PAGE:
Higuchi: Instead of the superhero, I preferred the Kaiju. In my heart that was more impressive aspect of tokusatsu for me. I felt badly for the Kaiju. Why do we have to kill it? When you look at them, they’re actually pretty adorable. I felt sorry for the monster.

For every episode of the Ultraman series, you would see all these Kaiju and when they would die, you would see the light go out in their eyes. Some would close their eyes, but seeing those lights go out, seeing the life force go out of their bodies, I felt sadness. This happened in almost every episode. He was shutting off the light in these Kaiju. Some Kaiju had their heads chopped off. It was traumatic!

Gomez: Certainly, I felt the same way. But when I was a child, this kind of television program was very rare. More of my time was spent with Kaiju toys making up stories in my room. Shinji, did you play with monster and hero toys when you were a child?

Higuchi: I played with them a lot! I was the youngest child in my family, so my older sisters would give me anything I wanted. I amassed a huge collection of Kaiju toys, especially from Ultraman. Unfortunately, when I got to elementary school, my mother felt a distaste for the toys and said I was too old for them. She took my figures and threw them away.

Gomez: =GASP= No! No!

Higuchi (smiling): I was too young to think of the games I played as fully developed stories. I was not at a point in my life where I was thinking of them as characters in a movie or camera angles. The figures were from Bullmark. To be honest, they didn’t look all that much like what you saw in the TV shows and movies.

Gomez: Sometimes during Shin Ultraman the hero and Kaiju behaved in a similar manner to toy play. Like when Ultraman spins stiffly around, weaponizing his body against his opponent. Was this on purpose?

Higuchi: We did scans of the original Ultraman props, models, and costumes from Tsuburaya’s archives. Even in Japanese feature film productions the budgets are tight. When figuring out the movements, especially for moments like the spin, we test it in CGI to see what the spin would look like to try to keep the feeling of the original TV series. But then we tried to manipulate the CG model to make improvements, we couldn’t really make it work. Eventually to lock down the shot, we thought it looked better to have it more like the TV series than how a human would flip.

Gomez: But that’s the charm of the movie. Somehow it works and such moments are magical. What makes Shin Ultraman different from the other interpretations you’ve done of classic Japanese properties?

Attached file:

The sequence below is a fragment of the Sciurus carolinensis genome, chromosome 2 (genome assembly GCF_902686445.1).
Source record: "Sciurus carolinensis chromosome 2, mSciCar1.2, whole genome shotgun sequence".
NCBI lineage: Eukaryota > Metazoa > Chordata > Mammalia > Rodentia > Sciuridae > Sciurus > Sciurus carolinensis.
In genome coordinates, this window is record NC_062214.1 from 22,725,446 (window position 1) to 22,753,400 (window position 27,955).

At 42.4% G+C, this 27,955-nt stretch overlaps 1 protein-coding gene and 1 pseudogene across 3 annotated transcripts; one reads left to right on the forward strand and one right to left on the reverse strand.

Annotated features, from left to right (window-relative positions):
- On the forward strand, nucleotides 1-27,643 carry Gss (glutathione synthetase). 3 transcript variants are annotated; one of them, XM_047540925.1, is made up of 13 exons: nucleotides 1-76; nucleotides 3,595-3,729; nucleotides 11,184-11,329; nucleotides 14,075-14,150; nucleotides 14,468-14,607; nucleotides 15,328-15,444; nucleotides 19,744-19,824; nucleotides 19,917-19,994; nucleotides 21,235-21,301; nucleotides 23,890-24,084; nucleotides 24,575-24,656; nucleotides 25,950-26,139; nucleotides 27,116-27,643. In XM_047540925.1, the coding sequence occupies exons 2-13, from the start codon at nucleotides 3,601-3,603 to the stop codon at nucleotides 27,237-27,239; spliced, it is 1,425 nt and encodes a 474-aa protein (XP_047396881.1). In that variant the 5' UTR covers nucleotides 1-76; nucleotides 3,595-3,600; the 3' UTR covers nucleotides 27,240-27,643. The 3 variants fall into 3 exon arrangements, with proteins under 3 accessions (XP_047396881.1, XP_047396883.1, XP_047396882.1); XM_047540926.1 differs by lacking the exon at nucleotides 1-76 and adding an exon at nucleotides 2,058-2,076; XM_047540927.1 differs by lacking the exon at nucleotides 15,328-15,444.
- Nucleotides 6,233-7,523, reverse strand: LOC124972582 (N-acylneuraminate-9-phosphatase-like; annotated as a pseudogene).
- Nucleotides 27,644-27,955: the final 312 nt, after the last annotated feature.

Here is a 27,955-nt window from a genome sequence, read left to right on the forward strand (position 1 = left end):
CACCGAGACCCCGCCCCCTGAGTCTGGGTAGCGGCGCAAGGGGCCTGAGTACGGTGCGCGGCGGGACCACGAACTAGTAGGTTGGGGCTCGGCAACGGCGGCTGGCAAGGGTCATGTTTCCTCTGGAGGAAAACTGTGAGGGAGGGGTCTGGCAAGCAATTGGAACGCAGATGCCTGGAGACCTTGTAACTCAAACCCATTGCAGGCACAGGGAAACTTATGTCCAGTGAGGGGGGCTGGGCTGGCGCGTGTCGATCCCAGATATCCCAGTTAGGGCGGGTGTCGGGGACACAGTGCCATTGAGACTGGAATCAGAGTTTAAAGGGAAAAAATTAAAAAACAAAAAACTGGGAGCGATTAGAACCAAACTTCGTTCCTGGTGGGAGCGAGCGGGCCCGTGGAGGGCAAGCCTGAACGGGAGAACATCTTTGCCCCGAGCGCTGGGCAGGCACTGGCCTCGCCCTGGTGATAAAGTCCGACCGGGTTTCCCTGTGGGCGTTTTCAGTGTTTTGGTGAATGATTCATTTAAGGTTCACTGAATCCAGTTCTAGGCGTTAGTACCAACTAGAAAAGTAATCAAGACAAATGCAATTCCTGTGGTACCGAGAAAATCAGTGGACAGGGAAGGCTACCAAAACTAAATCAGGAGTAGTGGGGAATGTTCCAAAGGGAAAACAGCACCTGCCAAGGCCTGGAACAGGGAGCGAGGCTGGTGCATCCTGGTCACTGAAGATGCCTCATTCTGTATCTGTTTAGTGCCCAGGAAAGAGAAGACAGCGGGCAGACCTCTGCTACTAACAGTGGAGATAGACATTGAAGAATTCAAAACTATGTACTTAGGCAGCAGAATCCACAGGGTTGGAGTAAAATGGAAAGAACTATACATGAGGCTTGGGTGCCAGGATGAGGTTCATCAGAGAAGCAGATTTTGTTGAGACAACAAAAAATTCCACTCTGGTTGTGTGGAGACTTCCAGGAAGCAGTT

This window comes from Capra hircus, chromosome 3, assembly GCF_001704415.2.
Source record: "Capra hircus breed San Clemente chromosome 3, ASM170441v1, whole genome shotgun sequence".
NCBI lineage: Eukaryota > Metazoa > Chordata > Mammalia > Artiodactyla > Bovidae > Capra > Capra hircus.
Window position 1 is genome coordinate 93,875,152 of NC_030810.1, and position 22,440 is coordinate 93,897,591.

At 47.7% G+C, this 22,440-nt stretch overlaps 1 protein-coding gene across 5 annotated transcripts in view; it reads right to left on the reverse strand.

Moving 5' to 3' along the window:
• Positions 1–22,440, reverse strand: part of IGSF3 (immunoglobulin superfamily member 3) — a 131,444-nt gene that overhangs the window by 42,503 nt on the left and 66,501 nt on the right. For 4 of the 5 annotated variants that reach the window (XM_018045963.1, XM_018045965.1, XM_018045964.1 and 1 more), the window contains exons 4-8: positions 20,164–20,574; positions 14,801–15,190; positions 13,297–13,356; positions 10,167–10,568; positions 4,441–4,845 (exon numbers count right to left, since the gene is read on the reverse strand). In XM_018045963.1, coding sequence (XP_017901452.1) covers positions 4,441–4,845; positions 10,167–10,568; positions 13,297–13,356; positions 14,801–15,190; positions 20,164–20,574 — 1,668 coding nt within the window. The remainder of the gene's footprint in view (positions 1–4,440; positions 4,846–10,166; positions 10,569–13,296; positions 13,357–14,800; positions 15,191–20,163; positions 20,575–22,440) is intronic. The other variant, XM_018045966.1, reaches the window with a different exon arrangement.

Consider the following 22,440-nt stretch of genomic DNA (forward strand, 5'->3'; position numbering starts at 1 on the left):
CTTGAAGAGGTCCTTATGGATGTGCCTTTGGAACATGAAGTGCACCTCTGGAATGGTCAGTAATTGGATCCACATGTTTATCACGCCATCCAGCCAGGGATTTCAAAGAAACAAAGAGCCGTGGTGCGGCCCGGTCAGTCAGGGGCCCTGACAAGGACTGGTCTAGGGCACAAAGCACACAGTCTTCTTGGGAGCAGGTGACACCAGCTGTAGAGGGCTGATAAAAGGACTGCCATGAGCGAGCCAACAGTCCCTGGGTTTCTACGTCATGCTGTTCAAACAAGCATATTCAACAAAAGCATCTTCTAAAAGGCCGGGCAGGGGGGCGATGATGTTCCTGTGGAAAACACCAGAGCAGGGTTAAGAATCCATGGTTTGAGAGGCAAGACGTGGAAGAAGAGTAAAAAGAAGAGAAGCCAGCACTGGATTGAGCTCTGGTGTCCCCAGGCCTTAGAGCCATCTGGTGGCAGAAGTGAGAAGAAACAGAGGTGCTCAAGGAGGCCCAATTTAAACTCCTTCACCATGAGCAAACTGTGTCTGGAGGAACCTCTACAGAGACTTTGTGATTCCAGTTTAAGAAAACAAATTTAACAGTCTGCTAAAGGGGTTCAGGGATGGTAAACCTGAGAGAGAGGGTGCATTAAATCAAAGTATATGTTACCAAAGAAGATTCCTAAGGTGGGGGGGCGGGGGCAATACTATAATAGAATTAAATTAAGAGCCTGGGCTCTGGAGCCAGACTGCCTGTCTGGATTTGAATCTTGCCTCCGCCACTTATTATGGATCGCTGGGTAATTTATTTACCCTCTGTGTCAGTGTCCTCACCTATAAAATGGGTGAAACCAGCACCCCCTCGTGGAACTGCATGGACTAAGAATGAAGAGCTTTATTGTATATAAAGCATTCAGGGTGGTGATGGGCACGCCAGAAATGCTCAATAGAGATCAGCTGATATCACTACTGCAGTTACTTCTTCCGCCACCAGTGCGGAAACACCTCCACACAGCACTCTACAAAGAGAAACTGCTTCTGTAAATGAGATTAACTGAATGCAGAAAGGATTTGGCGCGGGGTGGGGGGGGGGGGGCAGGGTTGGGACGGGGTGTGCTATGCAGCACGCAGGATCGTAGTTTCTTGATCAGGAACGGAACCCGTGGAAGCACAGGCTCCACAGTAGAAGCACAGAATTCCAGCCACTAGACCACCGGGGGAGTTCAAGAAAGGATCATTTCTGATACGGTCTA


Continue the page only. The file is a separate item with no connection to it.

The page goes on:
Higuchi: To be honest, I looked at the original series and films and felt they were kind of great already. I wasn’t comparing the character with other reboots. What was important is that the original concept was one of the best of all time, so it was just matter of respecting the original Ultraman series and working from there.

Gomez: There are many amazing set pieces in Shin Ultraman. Were there any that truly challenged your skills as a filmmaker?

Higuchi: The giant lady [Hiroko Asami] was the most challenging scene. It was challenging to have the actor [Masami Nagasawa] convey this notion of scale especially against a green screen. We had to balance a sense of humor and reality to the scene. It was tricky for the original filmmakers to do it in the Mefilas episode of the Ultraman series. I didn’t want to screw it up!

Gomez: Do you think your work with the character in Shin Ultraman is complete or would you ever consider revisiting the character with other stories?

Higuchi: If there was money that would be nice! I still follow the Ultraman characters and shows — all of them!

Gomez: Shinji, could you have predicted how in demand the film has been—not just by the Japanese people but by audiences at festivals and theatrical releases around the world? How you feel about how Shin Ultraman has been embraced?

Higuchi: In Japan the audience tends to be silent, so I felt as if maybe I’d failed. But in America audiences laughed and cheered, they were more vocal. I was very happy about that reaction.

Stay with Ultraman Connection for more coverage of Shin Ultraman!